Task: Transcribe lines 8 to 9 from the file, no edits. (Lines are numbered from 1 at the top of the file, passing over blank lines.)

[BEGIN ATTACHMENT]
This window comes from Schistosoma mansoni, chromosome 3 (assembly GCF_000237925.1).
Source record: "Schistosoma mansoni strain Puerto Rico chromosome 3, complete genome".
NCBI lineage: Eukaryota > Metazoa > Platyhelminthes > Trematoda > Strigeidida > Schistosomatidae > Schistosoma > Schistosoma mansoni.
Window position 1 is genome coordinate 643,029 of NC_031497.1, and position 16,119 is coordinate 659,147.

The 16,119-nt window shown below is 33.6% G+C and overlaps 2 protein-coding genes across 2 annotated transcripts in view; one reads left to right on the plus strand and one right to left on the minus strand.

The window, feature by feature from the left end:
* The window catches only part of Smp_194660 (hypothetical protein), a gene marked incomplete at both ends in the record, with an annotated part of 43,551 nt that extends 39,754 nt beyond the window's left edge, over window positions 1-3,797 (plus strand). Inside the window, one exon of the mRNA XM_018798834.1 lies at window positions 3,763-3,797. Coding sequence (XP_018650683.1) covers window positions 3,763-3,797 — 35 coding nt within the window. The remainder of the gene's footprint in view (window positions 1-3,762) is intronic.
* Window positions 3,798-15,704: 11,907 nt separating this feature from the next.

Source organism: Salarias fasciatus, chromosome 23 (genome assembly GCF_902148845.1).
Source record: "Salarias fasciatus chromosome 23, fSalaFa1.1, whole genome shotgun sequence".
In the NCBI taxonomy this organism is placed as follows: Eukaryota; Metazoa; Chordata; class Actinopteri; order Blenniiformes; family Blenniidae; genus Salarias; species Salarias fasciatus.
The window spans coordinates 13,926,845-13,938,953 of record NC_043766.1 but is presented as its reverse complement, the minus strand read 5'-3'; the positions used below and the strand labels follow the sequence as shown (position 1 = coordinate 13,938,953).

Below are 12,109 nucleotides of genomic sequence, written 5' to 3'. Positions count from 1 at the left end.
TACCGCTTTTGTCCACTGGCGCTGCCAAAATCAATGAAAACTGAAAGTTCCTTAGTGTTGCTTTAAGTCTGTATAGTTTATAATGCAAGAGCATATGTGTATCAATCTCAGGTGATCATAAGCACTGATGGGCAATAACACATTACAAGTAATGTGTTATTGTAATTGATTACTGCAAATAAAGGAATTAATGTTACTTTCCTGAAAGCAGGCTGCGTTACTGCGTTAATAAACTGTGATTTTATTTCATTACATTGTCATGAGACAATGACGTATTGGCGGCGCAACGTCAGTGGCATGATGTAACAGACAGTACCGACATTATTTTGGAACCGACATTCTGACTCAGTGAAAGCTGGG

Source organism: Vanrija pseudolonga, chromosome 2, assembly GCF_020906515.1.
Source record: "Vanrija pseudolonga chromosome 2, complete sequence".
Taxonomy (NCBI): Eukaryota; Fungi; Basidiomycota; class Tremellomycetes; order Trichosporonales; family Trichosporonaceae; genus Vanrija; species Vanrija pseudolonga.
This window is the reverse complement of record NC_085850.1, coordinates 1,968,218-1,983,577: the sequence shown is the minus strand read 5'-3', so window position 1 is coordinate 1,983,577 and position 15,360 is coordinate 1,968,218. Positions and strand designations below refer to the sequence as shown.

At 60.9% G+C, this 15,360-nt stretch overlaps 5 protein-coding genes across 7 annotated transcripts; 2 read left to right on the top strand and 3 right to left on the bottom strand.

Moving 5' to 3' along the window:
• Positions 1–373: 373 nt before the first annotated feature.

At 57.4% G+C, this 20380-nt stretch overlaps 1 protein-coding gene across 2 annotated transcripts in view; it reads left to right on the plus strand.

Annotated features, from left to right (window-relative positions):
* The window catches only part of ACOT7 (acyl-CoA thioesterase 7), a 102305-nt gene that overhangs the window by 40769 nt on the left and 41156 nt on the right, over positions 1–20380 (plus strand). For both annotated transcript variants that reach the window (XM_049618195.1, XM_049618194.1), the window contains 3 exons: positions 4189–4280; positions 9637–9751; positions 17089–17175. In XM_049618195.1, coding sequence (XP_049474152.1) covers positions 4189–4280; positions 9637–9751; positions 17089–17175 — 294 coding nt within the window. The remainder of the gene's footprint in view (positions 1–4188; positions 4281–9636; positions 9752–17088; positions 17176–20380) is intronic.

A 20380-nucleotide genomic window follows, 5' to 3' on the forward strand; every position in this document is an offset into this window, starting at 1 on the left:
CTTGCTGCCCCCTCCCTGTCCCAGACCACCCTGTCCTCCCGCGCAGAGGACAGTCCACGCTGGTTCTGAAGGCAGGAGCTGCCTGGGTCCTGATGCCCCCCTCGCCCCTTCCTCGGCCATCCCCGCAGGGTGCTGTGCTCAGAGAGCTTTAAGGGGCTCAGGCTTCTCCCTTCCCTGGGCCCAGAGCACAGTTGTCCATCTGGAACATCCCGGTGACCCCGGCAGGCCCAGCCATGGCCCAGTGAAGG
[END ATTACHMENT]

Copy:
* Window positions 3,798-15,704: 11,907 nt separating this feature from the next.

Source organism: Salarias fasciatus, chromosome 23 (genome assembly GCF_902148845.1).